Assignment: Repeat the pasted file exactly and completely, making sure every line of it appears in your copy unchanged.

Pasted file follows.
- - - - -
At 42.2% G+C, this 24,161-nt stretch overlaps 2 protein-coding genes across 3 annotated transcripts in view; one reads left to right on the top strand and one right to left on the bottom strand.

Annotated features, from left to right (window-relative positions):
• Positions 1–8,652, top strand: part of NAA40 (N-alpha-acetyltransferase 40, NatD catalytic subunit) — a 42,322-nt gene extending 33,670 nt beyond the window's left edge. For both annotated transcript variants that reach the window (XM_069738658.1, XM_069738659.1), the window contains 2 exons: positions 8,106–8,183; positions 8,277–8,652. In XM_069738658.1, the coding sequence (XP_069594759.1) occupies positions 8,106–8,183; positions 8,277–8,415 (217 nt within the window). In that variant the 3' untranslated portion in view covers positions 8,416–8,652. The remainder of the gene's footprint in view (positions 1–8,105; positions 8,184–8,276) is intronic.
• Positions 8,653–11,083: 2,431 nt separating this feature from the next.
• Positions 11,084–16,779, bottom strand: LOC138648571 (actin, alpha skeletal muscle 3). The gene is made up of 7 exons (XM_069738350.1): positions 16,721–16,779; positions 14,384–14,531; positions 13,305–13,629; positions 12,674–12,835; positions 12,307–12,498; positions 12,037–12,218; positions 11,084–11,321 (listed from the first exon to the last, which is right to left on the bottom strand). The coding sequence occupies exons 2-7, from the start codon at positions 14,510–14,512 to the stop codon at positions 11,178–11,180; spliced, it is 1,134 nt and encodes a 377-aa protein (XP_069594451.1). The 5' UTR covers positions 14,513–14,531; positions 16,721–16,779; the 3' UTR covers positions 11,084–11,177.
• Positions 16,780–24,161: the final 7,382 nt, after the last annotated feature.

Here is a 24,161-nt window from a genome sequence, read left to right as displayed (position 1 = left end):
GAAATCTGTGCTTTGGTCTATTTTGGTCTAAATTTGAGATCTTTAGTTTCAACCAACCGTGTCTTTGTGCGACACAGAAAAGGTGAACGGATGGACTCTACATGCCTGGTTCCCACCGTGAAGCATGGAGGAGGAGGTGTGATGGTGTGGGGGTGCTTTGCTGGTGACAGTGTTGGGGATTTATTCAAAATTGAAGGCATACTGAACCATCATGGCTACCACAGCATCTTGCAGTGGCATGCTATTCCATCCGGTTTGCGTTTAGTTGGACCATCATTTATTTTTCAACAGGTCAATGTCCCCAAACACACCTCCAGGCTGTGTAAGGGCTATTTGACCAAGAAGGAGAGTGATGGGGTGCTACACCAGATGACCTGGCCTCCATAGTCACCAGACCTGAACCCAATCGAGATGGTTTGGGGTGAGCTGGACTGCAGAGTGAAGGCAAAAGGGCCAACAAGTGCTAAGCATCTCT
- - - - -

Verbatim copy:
At 42.2% G+C, this 24,161-nt stretch overlaps 2 protein-coding genes across 3 annotated transcripts in view; one reads left to right on the top strand and one right to left on the bottom strand.

Annotated features, from left to right (window-relative positions):
• Positions 1–8,652, top strand: part of NAA40 (N-alpha-acetyltransferase 40, NatD catalytic subunit) — a 42,322-nt gene extending 33,670 nt beyond the window's left edge. For both annotated transcript variants that reach the window (XM_069738658.1, XM_069738659.1), the window contains 2 exons: positions 8,106–8,183; positions 8,277–8,652. In XM_069738658.1, the coding sequence (XP_069594759.1) occupies positions 8,106–8,183; positions 8,277–8,415 (217 nt within the window). In that variant the 3' untranslated portion in view covers positions 8,416–8,652. The remainder of the gene's footprint in view (positions 1–8,105; positions 8,184–8,276) is intronic.
• Positions 8,653–11,083: 2,431 nt separating this feature from the next.
• Positions 11,084–16,779, bottom strand: LOC138648571 (actin, alpha skeletal muscle 3). The gene is made up of 7 exons (XM_069738350.1): positions 16,721–16,779; positions 14,384–14,531; positions 13,305–13,629; positions 12,674–12,835; positions 12,307–12,498; positions 12,037–12,218; positions 11,084–11,321 (listed from the first exon to the last, which is right to left on the bottom strand). The coding sequence occupies exons 2-7, from the start codon at positions 14,510–14,512 to the stop codon at positions 11,178–11,180; spliced, it is 1,134 nt and encodes a 377-aa protein (XP_069594451.1). The 5' UTR covers positions 14,513–14,531; positions 16,721–16,779; the 3' UTR covers positions 11,084–11,177.
• Positions 16,780–24,161: the final 7,382 nt, after the last annotated feature.

Here is a 24,161-nt window from a genome sequence, read left to right as displayed (position 1 = left end):
GAAATCTGTGCTTTGGTCTATTTTGGTCTAAATTTGAGATCTTTAGTTTCAACCAACCGTGTCTTTGTGCGACACAGAAAAGGTGAACGGATGGACTCTACATGCCTGGTTCCCACCGTGAAGCATGGAGGAGGAGGTGTGATGGTGTGGGGGTGCTTTGCTGGTGACAGTGTTGGGGATTTATTCAAAATTGAAGGCATACTGAACCATCATGGCTACCACAGCATCTTGCAGTGGCATGCTATTCCATCCGGTTTGCGTTTAGTTGGACCATCATTTATTTTTCAACAGGTCAATGTCCCCAAACACACCTCCAGGCTGTGTAAGGGCTATTTGACCAAGAAGGAGAGTGATGGGGTGCTACACCAGATGACCTGGCCTCCATAGTCACCAGACCTGAACCCAATCGAGATGGTTTGGGGTGAGCTGGACTGCAGAGTGAAGGCAAAAGGGCCAACAAGTGCTAAGCATCTCT